About a month ago, I read a column by New York Times columnist David Brooks entitled “When Politics Becomes Your Idol.” In light of the sexual harassment and impropriety charges of many people that have come to light in recent weeks—and the enthusiastic support of the accused by many who claim membership and even occupy positions of leadership in the Body of Christ—Brooks’ article has become one that I’ve had a hard time letting go of. The article makes the claim that many good people in America today are trying to find connections with one another to take the place of the traditional connections that used to hold them together: the family, the community, a stable career, ethnic/family heritage, “an enveloping moral culture,” etc. The article doesn’t mention “the church”…but it seems appropriate to add this item to Mr. Brooks’ list, considering the subject matter. As a result of losing these traditional connections, Brooks argues, the world of politics has become the only or main place that many people now sense alignment with any sort of moral compass. “People on the left and the right who try to use politics to find their moral meaning are turning politics into an idol,” he writes. “Idolatry is what happens when people give ultimate allegiance to something that should be serving only an intermediate purpose, whether it is money, technology, alcohol, success, or politics.”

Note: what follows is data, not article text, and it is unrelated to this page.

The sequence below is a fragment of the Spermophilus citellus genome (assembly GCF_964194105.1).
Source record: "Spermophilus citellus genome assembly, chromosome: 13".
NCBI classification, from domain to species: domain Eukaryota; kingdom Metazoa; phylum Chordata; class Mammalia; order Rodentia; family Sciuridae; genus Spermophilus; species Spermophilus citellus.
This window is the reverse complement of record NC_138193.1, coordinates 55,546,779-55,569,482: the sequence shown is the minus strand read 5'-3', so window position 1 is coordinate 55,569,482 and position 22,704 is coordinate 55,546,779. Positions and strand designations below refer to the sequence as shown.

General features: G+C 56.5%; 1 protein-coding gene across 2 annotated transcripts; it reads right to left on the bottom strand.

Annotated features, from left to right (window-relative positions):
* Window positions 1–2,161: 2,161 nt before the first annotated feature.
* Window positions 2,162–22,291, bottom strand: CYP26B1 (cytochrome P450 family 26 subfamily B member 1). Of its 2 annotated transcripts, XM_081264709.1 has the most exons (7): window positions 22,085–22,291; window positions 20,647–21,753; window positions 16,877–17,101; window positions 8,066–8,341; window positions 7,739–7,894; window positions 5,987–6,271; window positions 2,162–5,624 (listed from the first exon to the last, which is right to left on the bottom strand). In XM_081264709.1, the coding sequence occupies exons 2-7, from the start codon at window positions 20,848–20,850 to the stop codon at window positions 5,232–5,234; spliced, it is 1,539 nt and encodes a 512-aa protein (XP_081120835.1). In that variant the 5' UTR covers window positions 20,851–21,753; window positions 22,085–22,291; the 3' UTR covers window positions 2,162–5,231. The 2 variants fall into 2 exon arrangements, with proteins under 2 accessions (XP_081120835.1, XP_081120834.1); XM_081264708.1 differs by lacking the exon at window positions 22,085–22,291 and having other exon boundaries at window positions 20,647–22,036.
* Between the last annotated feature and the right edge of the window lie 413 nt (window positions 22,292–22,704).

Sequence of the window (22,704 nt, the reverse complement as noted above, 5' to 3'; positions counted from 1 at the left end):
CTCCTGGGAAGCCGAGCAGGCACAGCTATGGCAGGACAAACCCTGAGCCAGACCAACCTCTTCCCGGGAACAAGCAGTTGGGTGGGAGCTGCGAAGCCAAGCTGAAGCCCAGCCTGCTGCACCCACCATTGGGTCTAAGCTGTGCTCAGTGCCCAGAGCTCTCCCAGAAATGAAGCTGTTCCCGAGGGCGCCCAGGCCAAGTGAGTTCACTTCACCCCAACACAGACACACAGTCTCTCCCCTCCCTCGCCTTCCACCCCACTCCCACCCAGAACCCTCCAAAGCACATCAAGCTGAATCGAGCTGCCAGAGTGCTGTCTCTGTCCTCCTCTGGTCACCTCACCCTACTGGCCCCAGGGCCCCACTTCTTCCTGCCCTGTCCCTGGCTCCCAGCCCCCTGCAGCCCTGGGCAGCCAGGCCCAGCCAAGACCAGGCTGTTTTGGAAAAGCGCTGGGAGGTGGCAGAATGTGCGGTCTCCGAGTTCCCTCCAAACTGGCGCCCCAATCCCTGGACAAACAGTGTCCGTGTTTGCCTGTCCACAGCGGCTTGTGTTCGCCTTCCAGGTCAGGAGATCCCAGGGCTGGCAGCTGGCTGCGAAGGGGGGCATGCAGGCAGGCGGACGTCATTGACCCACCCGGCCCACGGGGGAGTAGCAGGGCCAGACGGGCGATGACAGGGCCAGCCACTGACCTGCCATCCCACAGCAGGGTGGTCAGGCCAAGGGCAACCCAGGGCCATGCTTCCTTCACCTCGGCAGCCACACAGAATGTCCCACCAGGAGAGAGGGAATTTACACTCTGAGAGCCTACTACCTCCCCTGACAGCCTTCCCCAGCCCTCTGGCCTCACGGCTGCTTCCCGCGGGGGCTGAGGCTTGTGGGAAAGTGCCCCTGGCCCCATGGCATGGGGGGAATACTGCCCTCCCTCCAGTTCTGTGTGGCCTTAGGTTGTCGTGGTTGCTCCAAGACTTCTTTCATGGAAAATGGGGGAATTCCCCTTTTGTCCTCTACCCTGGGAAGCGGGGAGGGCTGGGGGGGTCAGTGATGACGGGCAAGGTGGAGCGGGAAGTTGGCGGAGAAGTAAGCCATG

Are we saved by our politicians…or by Christ and empowered by the love of God to be politically active in the world in service to others? We all know the answer to that question. Yet too often we live as if the strongest ties that bind us one way or another are either our allegiances to—or dead-set opposition against—one politician or another.
On this last Sunday of the church year, sometimes called “Sunday of the Fulfillment” or “Christ the King Sunday,” we see the image of our loving Savior as he truly is now and will one day be revealed: the Son of Man, welcoming his sheep into the kingdom that they have inherited because of His work to bring disconnected people into the realm of GOD’s reign. Though they have done nothing to deserve it, the sheep know that their sins are forgiven, for Christ's sake. Jesus now calls attention to their acts of caring service not because they expertly fed the hungry, gave drink to those who thirsted, welcomed the stranger, clothed the naked, or visited the sick, lonely, and imprisoned. He mentions it because that’s what people who belong to the Good Shepherd are given to do. I wonder: did Jesus mention these acts of caring service because He knew how it would benefit “the least of these”…or because He knew how profoundly His own sheep would profit from living out this connection He designed them to have with one another? Our text today doesn't tell us. As people belonging to the Kingdom and prepared for service within/alongside the political parties of our nation’s earthly realm, why not live each day as if it were our job to find out?